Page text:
Alzheimer’s disease (AD) is a terminal neurodegenerative condition that causes cognitive decline and dementia in sufferers. In the UK, around 820,000 people have dementia, with AD being responsible for around 60 % of all cases. Like other forms of dementia, AD is an extremely debilitating condition. Sufferers find it increasingly difficult to perform the every-day tasks necessary for independent living, and eventually require help with the simplest of tasks. As a result, most dementia sufferers become substantial users of health and social care services. There are two major types of AD, late-onset, and early-onset. Late-onset AD can affect people after age 65, and is the most common form of the disorder being responsible for around 90% of all cases. Early-onset AD can affect people before their 65th decade of life, and is rare, accounting for less than 10% of cases overall. Whilst in most of these cases AD is not caused by mutations (i.e. mistakes) in particular genes (i.e. the instructions for building proteins), certain forms (or variants) of some genes, have been linked to an increased risk of developing the disorder. However, in about 1% of cases AD is classed as “Familial”, being inherited due to genetic mutations associated with the overproduction of the amyloid precursor protein, or its biochemical processing into amyloid-beta peptides. Familial AD can affect people in their 40th decade of life.
As a neuroscientist my interest in brain research stems from my childhood experience of watching my grandfather succumb to AD. My grandfather was a much loved person who had a friendly vitality for life. I remember standing at his graveside, and thinking as the coffin was lowered into its final resting place, that one day I would like to understand enough about the brain to maybe help others avoid this devastating illness. To this end I have conducted research at Cardiff University, which has examined the possible therapeutic effects of anti-inflammatory compounds in AD.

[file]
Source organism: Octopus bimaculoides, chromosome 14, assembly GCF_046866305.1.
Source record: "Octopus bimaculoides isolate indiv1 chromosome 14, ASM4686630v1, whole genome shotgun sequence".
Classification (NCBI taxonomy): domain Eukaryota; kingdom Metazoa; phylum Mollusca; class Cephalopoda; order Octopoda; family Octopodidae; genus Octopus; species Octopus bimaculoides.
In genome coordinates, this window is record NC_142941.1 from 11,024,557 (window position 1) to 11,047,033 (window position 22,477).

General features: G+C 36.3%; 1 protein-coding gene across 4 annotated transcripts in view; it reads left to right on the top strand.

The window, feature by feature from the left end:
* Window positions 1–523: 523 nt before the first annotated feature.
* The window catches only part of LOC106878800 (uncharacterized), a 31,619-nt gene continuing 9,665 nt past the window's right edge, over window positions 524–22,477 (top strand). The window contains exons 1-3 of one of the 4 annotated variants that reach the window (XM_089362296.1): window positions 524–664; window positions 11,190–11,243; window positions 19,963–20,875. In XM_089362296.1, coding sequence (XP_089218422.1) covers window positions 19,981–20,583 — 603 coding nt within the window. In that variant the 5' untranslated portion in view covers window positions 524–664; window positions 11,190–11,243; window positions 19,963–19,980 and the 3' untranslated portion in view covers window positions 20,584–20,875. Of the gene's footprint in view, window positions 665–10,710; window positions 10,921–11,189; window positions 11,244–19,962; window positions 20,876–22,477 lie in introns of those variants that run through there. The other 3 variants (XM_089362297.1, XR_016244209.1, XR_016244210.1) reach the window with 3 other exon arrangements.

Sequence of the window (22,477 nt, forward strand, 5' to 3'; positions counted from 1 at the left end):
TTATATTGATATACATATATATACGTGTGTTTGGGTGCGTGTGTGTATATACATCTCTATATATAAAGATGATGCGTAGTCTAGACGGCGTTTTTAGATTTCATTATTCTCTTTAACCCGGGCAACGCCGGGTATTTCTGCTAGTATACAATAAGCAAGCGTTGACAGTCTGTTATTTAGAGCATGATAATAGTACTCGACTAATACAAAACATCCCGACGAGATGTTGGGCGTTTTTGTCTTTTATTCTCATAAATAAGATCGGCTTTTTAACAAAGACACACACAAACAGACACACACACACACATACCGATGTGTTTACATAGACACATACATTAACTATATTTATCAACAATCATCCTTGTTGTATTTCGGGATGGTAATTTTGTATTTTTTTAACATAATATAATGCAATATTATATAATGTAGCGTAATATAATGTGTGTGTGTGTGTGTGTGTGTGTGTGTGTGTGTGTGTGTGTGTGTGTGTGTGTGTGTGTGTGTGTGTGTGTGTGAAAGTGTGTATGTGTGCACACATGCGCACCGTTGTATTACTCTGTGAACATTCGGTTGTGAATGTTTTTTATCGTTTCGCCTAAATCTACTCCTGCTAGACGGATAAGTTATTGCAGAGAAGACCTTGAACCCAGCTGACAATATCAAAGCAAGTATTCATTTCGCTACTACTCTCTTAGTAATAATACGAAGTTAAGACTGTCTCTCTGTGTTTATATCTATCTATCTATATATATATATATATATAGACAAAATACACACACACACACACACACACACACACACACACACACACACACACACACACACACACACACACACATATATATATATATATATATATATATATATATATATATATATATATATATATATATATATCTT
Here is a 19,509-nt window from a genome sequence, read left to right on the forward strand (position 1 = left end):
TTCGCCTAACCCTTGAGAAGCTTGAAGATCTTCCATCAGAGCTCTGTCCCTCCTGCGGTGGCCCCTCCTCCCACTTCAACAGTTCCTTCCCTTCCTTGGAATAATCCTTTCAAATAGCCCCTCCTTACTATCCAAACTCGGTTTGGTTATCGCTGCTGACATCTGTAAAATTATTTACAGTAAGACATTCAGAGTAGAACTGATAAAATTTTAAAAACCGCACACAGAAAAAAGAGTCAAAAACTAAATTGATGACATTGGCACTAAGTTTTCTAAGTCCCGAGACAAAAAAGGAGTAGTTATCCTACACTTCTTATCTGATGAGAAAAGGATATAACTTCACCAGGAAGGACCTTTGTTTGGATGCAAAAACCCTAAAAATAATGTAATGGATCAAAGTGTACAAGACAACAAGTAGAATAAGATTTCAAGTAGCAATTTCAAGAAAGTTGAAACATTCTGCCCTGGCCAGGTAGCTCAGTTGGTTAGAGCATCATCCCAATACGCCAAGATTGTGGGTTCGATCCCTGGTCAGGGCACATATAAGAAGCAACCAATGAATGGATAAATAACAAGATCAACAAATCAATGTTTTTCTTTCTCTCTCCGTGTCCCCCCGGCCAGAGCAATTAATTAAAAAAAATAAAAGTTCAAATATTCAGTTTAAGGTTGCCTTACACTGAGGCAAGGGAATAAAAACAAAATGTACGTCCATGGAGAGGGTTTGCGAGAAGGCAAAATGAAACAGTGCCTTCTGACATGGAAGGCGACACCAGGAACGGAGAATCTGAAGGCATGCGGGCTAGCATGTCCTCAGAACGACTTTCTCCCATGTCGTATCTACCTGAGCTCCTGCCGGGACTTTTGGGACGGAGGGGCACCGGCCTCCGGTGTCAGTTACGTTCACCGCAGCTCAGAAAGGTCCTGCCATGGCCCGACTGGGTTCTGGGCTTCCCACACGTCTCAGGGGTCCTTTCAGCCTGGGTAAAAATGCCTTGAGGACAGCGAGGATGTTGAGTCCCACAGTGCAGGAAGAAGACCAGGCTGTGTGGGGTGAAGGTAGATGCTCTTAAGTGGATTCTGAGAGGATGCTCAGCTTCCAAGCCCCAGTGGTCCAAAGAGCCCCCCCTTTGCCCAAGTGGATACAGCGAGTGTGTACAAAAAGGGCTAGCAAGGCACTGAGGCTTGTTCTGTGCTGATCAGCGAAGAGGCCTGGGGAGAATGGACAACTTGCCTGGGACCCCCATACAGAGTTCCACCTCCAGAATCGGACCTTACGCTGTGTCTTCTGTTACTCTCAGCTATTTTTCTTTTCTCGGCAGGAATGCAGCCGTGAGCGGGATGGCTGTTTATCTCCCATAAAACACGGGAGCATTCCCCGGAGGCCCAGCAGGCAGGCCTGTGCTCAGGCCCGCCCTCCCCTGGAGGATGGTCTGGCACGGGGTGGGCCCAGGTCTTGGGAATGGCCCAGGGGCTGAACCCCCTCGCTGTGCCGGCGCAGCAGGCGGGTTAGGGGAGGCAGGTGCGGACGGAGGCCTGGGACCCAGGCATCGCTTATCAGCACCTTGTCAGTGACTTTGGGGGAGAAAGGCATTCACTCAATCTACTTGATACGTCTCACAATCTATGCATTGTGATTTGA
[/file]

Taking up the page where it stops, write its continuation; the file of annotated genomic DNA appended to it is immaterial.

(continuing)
The pathology of AD has been studied intensely in the last 20 years or so in both humans and with the aid of animal models related to the condition. Whilst these studies have provided valuable information with respect to our understanding of AD, many important questions remain unanswered. AD is an extremely complex condition, where genes, the environment and various life-style choices, all interact with each other to produce the dementia syndrome. Population-based neuropathology studies have revealed that AD-type brain pathology forms a continuum in the ageing population, with considerable overlap in the burdens of pathology seen in demented verses non-demented individuals. Establishing common pathological thresholds for cognitive impairment and dementia based on these components is a work in progress. Like most forms of dementia, AD is a progressive condition, with symptoms worsening over time. This is largely thought to reflect pathological changes taking place in the brain, which affect its chemistry, structure, and function. These changes are evident in the parts of the brain dealing with memory, especially structures in the medial temporal lobe system (MTLs). This part of the brain is vital for declarative memory - the conscious recall of facts (i.e. semantic memory) and information relating to autobiographical life events (i.e. episodic memory), as well as spatial navigation, which we use to find our way around a familiar environment. The MTLs is also necessary for recognising objects and their spatial locations (i.e. visuospatial memory). Pathological changes in this and nearby parts of the brain likely explain why it is that people in the early-stages of AD often experience memory problems such as forgetting recent conversations or appointments, getting lost, and misplacing personal objects of interest. However, AD is not just about being forgetful, it is about staring at your car keys wondering what they are for, or perhaps opening your fridge and finding your car keys or slippers inside.